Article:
Composting 101: Hooray for the Black, Brown, and Green
It's a bit of gardening wisdom that if you feed the soil, the soil will feed the plants. And one of the best ways to feed your soil -- and reduce waste sent to landfills -- is with compost, which you can use as a mulch layer at the start of the season, or dig into existing garden beds to improve the soil throughout the year.
Although you can buy (or make) all sorts of snazzy compost bins, you can also brew up a batch in a regular old wooden box, a large pile, or even a hole in the ground. Here's how to get started:
- First, know that a healthy compost pile requires a mix of dry, carbon-rich "brown" items (e.g. dry leaves and grasses, newspaper, dead plant clippings, wood branches, hay, straw, sawdust, and pine needles) and wet, nitrogen-rich "green" items (e.g. grass clippings, food scraps, coffee grounds, tea bags, and fresh leaves).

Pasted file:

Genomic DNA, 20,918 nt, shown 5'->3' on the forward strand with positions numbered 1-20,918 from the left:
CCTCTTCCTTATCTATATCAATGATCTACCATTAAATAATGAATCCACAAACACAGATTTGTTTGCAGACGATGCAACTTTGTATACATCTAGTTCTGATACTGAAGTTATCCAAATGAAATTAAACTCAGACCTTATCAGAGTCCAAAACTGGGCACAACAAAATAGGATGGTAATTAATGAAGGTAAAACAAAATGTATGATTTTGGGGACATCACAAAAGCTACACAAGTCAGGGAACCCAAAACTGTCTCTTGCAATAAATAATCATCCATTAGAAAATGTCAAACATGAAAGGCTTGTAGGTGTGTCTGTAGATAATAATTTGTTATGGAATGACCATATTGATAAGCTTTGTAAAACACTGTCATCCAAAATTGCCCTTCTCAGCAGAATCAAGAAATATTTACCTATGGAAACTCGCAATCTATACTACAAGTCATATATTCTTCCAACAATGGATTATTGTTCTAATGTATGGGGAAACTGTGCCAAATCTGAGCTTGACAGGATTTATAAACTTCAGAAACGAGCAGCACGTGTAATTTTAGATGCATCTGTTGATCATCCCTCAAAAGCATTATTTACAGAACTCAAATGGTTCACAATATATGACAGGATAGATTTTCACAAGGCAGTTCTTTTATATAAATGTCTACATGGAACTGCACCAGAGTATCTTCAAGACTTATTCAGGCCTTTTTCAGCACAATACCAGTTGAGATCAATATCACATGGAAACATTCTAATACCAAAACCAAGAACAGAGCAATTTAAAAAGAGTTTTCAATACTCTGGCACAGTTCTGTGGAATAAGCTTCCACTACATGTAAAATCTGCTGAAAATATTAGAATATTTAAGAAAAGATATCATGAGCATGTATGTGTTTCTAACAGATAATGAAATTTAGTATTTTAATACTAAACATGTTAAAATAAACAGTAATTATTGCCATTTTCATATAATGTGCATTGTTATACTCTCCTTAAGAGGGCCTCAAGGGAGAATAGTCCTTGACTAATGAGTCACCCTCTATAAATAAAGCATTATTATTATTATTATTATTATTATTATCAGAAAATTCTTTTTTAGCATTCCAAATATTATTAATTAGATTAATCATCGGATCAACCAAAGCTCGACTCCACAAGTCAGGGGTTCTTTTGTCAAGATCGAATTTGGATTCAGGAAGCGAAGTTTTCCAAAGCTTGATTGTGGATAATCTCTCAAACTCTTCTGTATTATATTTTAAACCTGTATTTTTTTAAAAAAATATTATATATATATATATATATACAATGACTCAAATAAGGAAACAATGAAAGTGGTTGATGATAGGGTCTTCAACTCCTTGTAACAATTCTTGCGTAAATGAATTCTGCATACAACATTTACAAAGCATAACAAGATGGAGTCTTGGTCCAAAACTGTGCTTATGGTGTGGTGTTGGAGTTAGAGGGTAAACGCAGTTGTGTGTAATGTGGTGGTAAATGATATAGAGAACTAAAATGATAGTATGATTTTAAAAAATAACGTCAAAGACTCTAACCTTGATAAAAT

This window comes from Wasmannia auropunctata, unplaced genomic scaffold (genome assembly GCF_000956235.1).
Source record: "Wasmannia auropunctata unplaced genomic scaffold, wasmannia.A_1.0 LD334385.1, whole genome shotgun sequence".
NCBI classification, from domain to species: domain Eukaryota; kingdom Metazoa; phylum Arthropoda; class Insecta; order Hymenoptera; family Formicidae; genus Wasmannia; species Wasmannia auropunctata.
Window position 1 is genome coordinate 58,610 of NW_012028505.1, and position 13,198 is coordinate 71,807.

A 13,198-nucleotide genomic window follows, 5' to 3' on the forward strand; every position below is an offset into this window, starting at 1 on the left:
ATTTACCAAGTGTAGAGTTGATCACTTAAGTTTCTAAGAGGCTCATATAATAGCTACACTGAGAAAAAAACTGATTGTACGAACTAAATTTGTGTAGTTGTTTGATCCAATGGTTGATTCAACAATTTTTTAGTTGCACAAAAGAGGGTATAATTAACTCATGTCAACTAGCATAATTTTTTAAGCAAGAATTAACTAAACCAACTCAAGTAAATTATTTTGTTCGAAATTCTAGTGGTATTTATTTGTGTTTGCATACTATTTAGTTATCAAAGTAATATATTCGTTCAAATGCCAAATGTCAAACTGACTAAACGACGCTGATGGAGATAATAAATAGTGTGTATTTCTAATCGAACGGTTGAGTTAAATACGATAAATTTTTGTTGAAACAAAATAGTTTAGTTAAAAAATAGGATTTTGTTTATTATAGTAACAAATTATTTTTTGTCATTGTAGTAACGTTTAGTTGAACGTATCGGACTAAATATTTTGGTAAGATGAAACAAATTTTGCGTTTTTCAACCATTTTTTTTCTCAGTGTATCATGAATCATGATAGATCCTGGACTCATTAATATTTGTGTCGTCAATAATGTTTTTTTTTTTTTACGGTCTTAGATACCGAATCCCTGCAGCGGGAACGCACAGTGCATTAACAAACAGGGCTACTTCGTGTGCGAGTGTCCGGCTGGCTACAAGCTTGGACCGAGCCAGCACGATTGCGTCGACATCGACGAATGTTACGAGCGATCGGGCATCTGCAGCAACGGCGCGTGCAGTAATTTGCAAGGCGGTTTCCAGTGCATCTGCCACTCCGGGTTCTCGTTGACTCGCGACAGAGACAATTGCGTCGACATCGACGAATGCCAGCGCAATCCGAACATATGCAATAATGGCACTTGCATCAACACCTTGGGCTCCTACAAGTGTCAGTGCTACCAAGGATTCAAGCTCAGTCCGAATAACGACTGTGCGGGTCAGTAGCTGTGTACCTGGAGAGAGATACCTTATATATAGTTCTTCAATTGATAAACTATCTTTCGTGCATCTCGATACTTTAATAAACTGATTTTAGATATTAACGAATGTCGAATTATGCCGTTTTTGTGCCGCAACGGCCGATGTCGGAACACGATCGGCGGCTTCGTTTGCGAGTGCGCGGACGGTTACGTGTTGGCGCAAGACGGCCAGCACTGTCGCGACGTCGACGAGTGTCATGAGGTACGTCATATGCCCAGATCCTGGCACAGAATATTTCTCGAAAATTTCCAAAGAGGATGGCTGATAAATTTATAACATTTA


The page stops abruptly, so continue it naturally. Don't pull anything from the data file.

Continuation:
- Be sure not to put any meat scraps, fats, or animal or human waste into your compost.
- Put branches and other large material at the bottom to allow air to come in at the base.
- Alternate layers: six inches of brown materials, two to four inches of green materials, repeated as necessary. Your pile should be at least 3 feet square to generate enough heat, but no higher than 5 feet or the pressure of the materials' weight will push the air needed for decomposition out.
- Keep the pile moist, but not soggy, by dampening each layer as you add it in.
- Cover the pile with lots of dirt or the close lid if you're using a bin or box.
- Check your compost every other week to aerate it (keep air coming in by turning it or mixing it up), moisten it, and monitor its progress.
- Bury new food scraps inside the pile periodically to get the maximum microbial action going.
- If your compost starts to smell bad, add more dry browns, mix them in, and fluff it up.
- If nothing's happening, add water and wet greens as necessary, then fluff it up.
- When your compost is black and earthy-smelling, it's done! Time for your garden to repeat the rewards.